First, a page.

First, what if humans (homo sapiens) aren't the final stage or the ultimate in a plan? What if we are still evolving? (a lot of evidence points to our constant evolution, of course over a longer time period than we can personally observe). If we are still evolving, what happens when we reach the point where the humans of today cannot interbreed with the humans of the future (re. creatures, because we don't know what they'll be)? The marvel of evolution will continue long after we go extinct as a species. In fact the species that look upon the dying sun, in about a billion years hence, will be as different from us as we are from bacteria. The world is coming to an end, but our species will not be the ones to witness it.
Second, what about the Neanderthals? According to the best research these creatures were biologically almost identical to modern day humans. A few aesthetic differences and a larger brain (significantly larger) are among the disparities. Further along in the research you'll find that Neanderthal burial sites leave traces of rituals. What does this mean? In anthropology, whenever we find a primitive human culture that puts ritual among the activities surrounding fellow species' death we concurrently find traces of beginnings of religion. By all accounts these Neanderthals had some semblance of religion in their lives. Some have even speculated (with good evidence) that Neanderthal cultures possessed the idea of god. So with their bigger brains they quite likely were smarter than us. What if they had the idea of a god they thought was real? What if they worshiped a god who created the universe and Neanderthals were the pinnacle of creation? All these Neanderthals are dead now. All of them have gone extinct. Along with them fell their religion and concept of god. Their god did not save them. Their god did not come back. Their god was shown to be imaginary by the most destructive and ultimate method possible: complete annihilation of the believers.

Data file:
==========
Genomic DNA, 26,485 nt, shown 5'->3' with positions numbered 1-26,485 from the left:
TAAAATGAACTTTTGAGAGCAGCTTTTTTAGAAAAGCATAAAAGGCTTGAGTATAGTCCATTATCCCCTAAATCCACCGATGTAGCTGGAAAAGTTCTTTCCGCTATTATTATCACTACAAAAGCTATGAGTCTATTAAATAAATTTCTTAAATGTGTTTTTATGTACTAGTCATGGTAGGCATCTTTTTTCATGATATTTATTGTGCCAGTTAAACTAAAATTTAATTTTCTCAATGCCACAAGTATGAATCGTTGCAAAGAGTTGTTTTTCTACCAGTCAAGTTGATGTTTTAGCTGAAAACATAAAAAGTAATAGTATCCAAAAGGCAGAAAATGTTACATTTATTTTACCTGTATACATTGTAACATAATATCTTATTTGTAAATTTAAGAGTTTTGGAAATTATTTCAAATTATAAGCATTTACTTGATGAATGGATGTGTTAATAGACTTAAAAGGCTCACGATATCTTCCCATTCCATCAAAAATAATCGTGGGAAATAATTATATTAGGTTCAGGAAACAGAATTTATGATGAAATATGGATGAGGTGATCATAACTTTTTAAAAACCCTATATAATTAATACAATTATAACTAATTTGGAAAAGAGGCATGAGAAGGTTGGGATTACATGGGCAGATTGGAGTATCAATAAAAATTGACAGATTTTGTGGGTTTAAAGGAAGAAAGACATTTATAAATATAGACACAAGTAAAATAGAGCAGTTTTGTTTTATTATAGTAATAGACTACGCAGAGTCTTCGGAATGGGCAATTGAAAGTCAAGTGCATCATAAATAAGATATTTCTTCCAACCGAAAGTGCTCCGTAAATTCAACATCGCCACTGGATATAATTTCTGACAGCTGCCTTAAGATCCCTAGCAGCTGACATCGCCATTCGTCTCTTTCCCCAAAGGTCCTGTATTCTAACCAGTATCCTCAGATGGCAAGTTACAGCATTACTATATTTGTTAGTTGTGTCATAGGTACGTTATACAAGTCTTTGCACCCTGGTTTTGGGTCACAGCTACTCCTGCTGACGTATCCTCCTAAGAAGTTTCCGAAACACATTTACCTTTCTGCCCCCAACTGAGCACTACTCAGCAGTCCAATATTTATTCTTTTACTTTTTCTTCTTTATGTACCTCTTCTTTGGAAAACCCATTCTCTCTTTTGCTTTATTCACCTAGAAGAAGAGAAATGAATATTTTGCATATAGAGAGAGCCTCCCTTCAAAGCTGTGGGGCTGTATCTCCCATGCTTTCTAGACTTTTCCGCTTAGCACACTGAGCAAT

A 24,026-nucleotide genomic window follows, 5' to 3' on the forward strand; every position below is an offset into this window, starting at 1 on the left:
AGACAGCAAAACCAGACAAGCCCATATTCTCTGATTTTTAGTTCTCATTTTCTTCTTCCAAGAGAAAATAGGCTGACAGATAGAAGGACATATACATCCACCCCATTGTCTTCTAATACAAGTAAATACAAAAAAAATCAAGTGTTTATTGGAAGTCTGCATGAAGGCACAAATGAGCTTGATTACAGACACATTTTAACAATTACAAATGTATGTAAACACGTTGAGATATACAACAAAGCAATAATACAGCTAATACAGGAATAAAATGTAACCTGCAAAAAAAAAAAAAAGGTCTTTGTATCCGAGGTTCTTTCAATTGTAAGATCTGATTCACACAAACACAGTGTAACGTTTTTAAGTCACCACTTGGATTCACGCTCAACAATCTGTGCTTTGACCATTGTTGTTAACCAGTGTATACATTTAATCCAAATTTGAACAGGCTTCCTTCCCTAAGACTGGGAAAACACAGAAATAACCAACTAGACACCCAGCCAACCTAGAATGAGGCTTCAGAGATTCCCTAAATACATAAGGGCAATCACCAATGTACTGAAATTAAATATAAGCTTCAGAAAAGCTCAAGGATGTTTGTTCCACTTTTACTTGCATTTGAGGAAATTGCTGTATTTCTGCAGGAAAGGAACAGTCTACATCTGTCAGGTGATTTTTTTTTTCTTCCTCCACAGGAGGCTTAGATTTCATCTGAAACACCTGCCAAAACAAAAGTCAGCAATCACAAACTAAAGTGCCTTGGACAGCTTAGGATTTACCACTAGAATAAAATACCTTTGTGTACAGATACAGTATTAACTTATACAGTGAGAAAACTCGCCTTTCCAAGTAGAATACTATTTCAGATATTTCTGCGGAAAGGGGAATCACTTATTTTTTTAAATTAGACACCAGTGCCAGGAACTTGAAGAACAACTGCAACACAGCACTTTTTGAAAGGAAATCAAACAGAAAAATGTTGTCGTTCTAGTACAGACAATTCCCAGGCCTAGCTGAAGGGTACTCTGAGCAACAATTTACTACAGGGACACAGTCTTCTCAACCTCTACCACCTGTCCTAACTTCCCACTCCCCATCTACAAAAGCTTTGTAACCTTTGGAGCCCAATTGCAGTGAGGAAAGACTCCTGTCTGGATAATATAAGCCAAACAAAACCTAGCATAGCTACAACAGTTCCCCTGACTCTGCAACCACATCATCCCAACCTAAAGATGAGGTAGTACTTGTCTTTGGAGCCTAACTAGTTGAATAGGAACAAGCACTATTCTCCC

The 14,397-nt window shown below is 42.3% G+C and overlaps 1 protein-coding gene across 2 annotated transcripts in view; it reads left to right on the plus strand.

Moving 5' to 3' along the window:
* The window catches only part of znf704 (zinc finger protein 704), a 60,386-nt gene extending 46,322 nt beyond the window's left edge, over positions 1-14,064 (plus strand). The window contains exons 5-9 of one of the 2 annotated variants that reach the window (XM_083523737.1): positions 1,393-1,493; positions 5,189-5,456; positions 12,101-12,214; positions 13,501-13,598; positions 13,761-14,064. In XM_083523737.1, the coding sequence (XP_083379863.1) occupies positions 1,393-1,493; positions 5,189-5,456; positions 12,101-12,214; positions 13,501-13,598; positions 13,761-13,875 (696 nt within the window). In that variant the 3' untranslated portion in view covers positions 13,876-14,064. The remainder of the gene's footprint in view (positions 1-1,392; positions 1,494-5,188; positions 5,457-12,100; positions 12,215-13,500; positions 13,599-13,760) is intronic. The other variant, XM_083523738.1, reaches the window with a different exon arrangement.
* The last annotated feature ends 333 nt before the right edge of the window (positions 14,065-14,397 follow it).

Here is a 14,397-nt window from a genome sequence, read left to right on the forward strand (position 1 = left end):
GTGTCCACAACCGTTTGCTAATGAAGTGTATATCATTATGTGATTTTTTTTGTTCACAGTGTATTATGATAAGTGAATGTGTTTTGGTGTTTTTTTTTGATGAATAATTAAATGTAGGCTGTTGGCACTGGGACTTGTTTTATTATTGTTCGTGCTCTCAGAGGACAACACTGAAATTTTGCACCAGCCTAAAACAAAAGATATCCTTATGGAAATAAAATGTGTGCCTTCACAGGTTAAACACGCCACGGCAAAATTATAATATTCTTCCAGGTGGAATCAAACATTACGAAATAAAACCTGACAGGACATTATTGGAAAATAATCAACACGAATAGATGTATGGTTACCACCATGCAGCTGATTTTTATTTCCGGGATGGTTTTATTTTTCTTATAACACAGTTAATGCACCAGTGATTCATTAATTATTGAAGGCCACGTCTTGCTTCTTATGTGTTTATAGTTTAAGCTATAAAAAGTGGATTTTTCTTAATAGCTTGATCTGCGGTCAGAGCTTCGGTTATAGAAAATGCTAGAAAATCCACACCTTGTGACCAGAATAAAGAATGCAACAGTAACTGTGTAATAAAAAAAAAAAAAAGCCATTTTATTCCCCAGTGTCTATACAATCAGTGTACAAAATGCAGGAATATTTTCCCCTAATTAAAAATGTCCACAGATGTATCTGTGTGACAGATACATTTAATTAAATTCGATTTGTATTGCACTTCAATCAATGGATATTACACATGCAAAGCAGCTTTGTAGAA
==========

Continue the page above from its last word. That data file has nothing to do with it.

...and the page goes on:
Yet life goes on, evolution moves unconcerned and blind onto a new project. The primates that did survive the climate changes were a small insignificant species called homo sapiens. It did not need to be this way. Neanderthals could have survived past whatever destructive event caught up with them. They did not have to go the way of 99.99% of every species that has ever existed. Indeed, our own species came very close to this ignominious end as well (some estimates put us at the maximum of an unconnected group of 1000, others still lower).
My point is that the intellectual position that holds humans as god's penultimate creation is surely indefensible by any reasonable means. None of the evidence so far collected supports this stance. It could be that we are, it could be that evolution is Lamarckian, but a virgin birth is more likely than that.